Thursday, July 5, 2012

Never underestimate scrap value

A large world map hangs in the boardroom of the Indo Straits Trading Company. The wooden topographical map, which was made in England, is a gift from Mr Zee Chin, a former partner of Mr Shabbir Hassanbhai's father in the timber trading firm Zee Chin & Co.
The company at that time was the sole agent for teakwood, appointed by the Myanmar (then Burma) Timber Board.

The date March 1, 1972, that is marked on the frame of the map is significant. That was the day Mr Chin retired from the company. But he had a request. He wanted the firm's name to be retained even if Mr Hassanbhai and his family were to move into another business.
It has been 40 years since - Mr Chin and Mr Hassanbhai's father Mr Hakimuddin M. Hassanbhai have passed on - but Zee Chin & Co continues as a company.

Timber is not one of the traditional areas of business for the Hassanbhais. Their main business is in trading non-ferrous scrap metal, something that the family has been doing since Mr Hassanbhai's father and uncle arrived in Singapore in 1925 from Dohad, a small town in eastern Gujarat.

Back then, this region was a good source for scrap metal and Mr Hassanbhai's family sourced and shipped it to Europe to feed first the war machine and then the industries that came up in the war's wake. Nowadays, the scrap is heading in the other direction - feeding India's and China's industries.

The foray into timber came about in 1960 when Mr Chin, whose son lived in China and decided not to return to Singapore, and whose daughter, a medical doctor, emigrated to Australia, invited Mr Hassanbhai's father to become his partner.

"He told my father: 'You have four sons, why don't you lend me two of them. I will teach them the timber trade and you can continue after I retire'. That's how the partnership came into being. It is a marvellous story; there were no valuations done or vetting of balance sheets. My father asked him what price he should pay for the shares. A price was quoted and they shook hands," said Mr Hassanbhai.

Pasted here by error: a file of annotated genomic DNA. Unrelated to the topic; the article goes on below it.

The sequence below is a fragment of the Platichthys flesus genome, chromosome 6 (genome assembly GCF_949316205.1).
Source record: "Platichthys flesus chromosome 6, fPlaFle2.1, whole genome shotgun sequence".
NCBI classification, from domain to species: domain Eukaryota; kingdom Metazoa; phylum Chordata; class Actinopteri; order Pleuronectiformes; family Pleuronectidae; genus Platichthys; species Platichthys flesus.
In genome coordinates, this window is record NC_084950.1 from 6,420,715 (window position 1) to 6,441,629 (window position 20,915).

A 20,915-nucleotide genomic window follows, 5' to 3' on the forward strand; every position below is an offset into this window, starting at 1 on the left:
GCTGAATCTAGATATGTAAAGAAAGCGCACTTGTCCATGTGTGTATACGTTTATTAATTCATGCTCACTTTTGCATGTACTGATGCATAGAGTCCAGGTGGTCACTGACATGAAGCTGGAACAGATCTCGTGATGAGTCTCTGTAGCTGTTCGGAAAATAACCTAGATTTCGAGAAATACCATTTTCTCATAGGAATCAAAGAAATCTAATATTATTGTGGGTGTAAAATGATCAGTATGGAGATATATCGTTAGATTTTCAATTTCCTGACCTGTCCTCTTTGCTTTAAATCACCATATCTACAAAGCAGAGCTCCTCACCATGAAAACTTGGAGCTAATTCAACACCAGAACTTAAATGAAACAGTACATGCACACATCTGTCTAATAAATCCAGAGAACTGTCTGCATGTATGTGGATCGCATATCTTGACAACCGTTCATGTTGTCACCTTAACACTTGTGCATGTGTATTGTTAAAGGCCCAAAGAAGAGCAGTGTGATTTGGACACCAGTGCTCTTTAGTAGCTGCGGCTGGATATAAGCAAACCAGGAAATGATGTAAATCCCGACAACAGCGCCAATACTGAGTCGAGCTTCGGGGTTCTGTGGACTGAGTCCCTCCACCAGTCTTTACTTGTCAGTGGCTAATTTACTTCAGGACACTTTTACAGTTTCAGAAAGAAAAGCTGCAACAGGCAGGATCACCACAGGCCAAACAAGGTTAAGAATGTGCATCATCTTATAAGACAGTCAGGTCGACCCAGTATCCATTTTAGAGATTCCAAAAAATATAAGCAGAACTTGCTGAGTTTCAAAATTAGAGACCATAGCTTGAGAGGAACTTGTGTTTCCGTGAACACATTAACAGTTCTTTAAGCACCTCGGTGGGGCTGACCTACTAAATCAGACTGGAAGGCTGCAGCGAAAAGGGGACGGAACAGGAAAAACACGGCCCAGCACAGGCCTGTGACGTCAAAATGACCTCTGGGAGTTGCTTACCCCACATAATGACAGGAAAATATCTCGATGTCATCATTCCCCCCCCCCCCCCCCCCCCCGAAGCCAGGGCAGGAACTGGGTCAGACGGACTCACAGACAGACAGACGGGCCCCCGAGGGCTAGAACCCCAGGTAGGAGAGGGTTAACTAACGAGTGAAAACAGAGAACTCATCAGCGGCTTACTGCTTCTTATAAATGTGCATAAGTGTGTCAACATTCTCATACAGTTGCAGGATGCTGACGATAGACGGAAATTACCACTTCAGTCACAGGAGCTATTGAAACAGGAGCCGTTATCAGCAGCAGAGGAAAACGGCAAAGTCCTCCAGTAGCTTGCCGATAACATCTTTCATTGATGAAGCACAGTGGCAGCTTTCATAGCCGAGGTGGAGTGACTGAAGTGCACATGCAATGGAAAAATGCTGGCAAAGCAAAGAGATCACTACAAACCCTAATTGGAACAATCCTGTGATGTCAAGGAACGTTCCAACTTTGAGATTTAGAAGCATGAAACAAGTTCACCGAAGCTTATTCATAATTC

When Mr Hassanbhai returned from London after qualifying as an accountant in 1970, he joined the timber business with his younger brother, while the other two brothers managed the scrap metal business. The manufacturing part of the timber business - parquet flooring and laminated container truck decking - was later sold while the trading arm continued.

In the 1980s, Mr Hassanbhai was one of the first to export round logs (Gurjan) from Myanmar and other South-east Asian nations to India.
Later, he pioneered the export of African round logs from countries such as Gabon, Liberia and Cameroon to Indian plywood mills. Over time, the timber trading was scaled down and these days the company trades in teak in small quantities to the Middle East.

Meanwhile, the scrap business thrived but costs and sources of supply were a constraint in maintaining its financial viability. So Mr Hassanbhai and his brothers moved the physical side of the business to the UAE in 1988, where they operate from two locations - Dubai and Sharjah. They also have an office in Muscat, Oman.

However it was in Singapore that Mr Hassanbhai learnt the intricacies of the scrap metal business. When he finished his O levels, his father told him to start in the company's warehouse in Havelock Road.